Plant Blogs – Bio 117 – Witch Hazel
By Henry Finkelstein
Witch Hazel (Hamamelis ovalis)
Photograph source: https://www.flickr.com/photos/hortoris/4348323081/
- Classified as a shrub, Witch Hazel will rarely grow to the size of a small tree.
- The branches are quite pliable and can be bent without breaking.
- “Witch Hazel” is derived from the Old English word ‘Wych,’ meaning ‘to bend.’
- The leaves resemble those found on the Hazelnut Tree, hence the common name “Witch Hazel.”
- Witch Hazel produces flowers at the same time the previous year’s fruit matures.
Witch Hazel can be found within the United States in the Northeast and Southeast from the border with Ontario and Nova Scotia to the Florida Panhandle. Apart from being found on the Eastern Seaboard, Witch Hazel also extends westward from Texas up to Minnesota. It can be found in all of the thirty-five states within this wide geographic range.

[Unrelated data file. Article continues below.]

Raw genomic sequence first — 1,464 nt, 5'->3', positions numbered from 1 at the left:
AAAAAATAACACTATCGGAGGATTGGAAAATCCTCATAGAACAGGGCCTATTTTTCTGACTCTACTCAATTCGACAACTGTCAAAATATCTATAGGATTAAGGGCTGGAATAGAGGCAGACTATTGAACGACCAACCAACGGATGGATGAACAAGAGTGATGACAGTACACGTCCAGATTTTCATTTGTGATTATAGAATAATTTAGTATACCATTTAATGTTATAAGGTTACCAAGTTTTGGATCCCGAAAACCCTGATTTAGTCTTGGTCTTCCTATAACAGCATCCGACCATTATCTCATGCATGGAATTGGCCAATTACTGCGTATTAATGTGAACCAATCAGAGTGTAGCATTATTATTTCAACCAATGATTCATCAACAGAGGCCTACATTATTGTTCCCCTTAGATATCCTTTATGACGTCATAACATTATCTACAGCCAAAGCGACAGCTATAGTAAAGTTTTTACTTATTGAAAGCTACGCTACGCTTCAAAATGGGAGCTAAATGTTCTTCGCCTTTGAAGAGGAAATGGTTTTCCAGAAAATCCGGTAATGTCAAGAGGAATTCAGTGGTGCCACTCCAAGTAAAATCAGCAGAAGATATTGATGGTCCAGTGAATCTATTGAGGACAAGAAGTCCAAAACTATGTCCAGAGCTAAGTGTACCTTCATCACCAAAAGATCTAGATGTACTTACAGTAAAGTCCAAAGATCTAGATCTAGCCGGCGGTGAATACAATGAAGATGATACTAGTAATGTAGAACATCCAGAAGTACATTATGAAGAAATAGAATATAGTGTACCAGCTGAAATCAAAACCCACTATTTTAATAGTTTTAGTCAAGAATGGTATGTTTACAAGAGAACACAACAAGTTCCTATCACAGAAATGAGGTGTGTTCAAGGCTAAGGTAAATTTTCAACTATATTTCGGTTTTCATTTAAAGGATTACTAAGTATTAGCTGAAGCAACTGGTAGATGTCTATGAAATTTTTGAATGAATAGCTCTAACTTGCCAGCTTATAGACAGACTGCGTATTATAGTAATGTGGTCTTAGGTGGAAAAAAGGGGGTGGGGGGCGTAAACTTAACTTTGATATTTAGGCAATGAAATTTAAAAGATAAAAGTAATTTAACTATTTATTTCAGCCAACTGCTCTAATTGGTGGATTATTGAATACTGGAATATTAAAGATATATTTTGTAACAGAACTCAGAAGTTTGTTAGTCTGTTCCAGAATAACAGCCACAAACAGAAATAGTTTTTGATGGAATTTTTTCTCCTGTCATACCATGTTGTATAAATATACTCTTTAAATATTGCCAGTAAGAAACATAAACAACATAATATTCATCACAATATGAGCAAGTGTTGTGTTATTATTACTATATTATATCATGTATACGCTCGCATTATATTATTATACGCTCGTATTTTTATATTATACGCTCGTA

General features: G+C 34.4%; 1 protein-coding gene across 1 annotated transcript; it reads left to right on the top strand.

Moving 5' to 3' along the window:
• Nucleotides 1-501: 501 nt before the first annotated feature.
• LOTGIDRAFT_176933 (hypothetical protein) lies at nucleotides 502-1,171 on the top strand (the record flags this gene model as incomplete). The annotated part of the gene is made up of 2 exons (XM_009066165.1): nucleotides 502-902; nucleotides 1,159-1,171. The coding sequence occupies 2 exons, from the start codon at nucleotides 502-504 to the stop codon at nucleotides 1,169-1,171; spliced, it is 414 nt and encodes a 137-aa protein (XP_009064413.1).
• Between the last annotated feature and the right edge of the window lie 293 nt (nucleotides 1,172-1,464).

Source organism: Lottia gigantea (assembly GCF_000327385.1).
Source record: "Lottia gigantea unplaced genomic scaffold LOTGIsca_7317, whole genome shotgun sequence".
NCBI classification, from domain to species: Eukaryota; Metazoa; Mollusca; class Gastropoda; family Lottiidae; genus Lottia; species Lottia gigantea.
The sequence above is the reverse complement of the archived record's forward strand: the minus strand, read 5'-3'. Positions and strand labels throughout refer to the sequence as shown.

- Native Americans used Witch Hazel for medicinal purposes.
- Hamamelitannins and proanthocyanidins found in the Witch Hazel plant have anti-inflammatory properties, which have led to its use for certain treatments for ailments.
- There is still a market in the United States for over-the-counter Witch Hazel products to treat sores, bruises, and swelling. It functions as an external analgesic.
- Witch Hazel extract is a distillation of Witch Hazel twigs mixed with a small amount of alcohol.
- This can be applied to the affected areas on the body to relieve pain.
Other links about related species of Witch Hazel: